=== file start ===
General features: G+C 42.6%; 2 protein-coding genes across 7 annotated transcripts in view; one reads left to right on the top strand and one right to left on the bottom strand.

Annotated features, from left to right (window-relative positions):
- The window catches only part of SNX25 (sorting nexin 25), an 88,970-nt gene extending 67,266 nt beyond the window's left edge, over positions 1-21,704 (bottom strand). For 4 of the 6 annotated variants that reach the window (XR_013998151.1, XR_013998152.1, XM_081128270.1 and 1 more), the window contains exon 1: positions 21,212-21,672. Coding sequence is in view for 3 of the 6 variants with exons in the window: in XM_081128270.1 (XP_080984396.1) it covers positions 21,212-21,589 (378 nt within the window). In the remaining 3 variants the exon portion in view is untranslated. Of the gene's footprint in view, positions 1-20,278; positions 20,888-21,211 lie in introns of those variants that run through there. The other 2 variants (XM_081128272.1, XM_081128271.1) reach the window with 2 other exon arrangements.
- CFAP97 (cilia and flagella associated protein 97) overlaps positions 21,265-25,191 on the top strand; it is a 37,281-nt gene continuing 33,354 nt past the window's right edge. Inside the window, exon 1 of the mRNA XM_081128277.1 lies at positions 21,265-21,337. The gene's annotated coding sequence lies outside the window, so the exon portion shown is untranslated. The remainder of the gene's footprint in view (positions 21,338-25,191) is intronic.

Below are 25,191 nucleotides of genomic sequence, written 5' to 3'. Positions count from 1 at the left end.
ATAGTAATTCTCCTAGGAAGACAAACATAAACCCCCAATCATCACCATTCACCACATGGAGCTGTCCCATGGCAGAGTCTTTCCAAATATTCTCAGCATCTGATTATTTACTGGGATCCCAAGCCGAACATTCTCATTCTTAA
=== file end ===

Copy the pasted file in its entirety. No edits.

General features: G+C 42.6%; 2 protein-coding genes across 7 annotated transcripts in view; one reads left to right on the top strand and one right to left on the bottom strand.

Annotated features, from left to right (window-relative positions):
- The window catches only part of SNX25 (sorting nexin 25), an 88,970-nt gene extending 67,266 nt beyond the window's left edge, over positions 1-21,704 (bottom strand). For 4 of the 6 annotated variants that reach the window (XR_013998151.1, XR_013998152.1, XM_081128270.1 and 1 more), the window contains exon 1: positions 21,212-21,672. Coding sequence is in view for 3 of the 6 variants with exons in the window: in XM_081128270.1 (XP_080984396.1) it covers positions 21,212-21,589 (378 nt within the window). In the remaining 3 variants the exon portion in view is untranslated. Of the gene's footprint in view, positions 1-20,278; positions 20,888-21,211 lie in introns of those variants that run through there. The other 2 variants (XM_081128272.1, XM_081128271.1) reach the window with 2 other exon arrangements.
- CFAP97 (cilia and flagella associated protein 97) overlaps positions 21,265-25,191 on the top strand; it is a 37,281-nt gene continuing 33,354 nt past the window's right edge. Inside the window, exon 1 of the mRNA XM_081128277.1 lies at positions 21,265-21,337. The gene's annotated coding sequence lies outside the window, so the exon portion shown is untranslated. The remainder of the gene's footprint in view (positions 21,338-25,191) is intronic.

Below are 25,191 nucleotides of genomic sequence, written 5' to 3'. Positions count from 1 at the left end.
ATAGTAATTCTCCTAGGAAGACAAACATAAACCCCCAATCATCACCATTCACCACATGGAGCTGTCCCATGGCAGAGTCTTTCCAAATATTCTCAGCATCTGATTATTTACTGGGATCCCAAGCCGAACATTCTCATTCTTAA